Lip-reading computers can recognize different languages
April 28, 2009 Lip-reading computers for deaf people are a step closer with scientists successfully teaching computers to recognize different languages from the shapes and movements of people’s mouths.
Researchers at the School of Computing Sciences at the University of East Anglia conducted statistical modeling of the lip motions of 23 bilingual and trilingual speakers. The languages tested included English, French, German, Arabic, Mandarin, Cantonese, Italian, Polish and Russian, and the system was able to identify with very high degree of accuracy which language was spoken by an individual speaker.
“This is an exciting advance in automatic lip-reading technology and the first scientific confirmation of something we already intuitively suspected - that when people speak different languages, they use different mouth shapes in different sequences,” said Professor Cox who, along with PhD student Jake Newman, led the team.
“For example, we found frequent ‘lip-rounding’ among French speakers and more prominent tongue movements among Arabic speakers.”
Improving the system's ability to identify individual characteristics and ways of speaking is the next step. The research is part of a wider UEA project on automatic lip-reading funded by the Engineering and Physical Sciences Research Council (EPSRC). The current research builds on earlier work conducted by the University in conjunction with Surrey University. In 2008 it announced the development of a lip-reading system that converts videos of conversations into written transcripts. The researchers developed software to track face and lip movements and a database of expressions and lip movements corresponding to letter combinations.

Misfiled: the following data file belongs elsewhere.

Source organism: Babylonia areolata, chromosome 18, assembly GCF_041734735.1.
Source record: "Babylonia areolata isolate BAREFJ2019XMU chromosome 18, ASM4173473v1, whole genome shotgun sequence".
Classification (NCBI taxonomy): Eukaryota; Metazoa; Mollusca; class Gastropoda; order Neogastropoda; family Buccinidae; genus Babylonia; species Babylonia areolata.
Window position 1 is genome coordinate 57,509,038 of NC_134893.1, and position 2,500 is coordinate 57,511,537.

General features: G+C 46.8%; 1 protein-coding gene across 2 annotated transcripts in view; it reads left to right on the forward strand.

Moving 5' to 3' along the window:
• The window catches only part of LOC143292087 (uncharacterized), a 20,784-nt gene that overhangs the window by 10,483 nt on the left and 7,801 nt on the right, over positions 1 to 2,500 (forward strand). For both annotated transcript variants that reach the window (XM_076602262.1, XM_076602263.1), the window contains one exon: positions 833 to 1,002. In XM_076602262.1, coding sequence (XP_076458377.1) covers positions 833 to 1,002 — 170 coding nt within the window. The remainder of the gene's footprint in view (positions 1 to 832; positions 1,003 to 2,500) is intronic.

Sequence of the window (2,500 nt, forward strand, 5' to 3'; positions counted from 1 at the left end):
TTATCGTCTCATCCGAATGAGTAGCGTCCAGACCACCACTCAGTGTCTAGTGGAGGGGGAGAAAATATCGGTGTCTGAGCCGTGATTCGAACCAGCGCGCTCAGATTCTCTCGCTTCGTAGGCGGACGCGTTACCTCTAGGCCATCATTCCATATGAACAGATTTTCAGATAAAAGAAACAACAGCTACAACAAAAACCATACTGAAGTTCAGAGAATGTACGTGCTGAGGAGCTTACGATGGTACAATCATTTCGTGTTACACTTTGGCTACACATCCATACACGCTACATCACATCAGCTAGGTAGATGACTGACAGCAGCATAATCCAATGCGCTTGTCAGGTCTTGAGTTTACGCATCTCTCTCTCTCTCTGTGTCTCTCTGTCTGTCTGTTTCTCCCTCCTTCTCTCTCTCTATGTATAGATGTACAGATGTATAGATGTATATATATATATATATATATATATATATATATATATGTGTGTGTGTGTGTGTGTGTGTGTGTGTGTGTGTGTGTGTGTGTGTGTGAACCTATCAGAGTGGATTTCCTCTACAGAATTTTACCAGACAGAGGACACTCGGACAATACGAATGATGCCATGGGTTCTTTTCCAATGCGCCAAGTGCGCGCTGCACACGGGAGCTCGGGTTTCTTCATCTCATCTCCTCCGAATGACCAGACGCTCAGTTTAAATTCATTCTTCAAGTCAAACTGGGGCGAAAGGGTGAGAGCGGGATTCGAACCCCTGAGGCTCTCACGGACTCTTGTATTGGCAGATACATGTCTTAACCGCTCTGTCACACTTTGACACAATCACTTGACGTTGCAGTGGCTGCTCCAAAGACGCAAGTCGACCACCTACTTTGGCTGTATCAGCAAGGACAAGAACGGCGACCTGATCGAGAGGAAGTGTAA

Language recognition offers enormous potential to help deaf people and those who have difficulty hearing in noisy environments.
The technology could also be of value to law enforcement agencies in the fight against terrorism, crime and antisocial behavior. But while most of us have nothing to hide, it's also likely to raise the usual questions and concerns about privacy and increasing levels of (often covert) surveillance and capture of data.
Watch a video about this research over at New Scientist.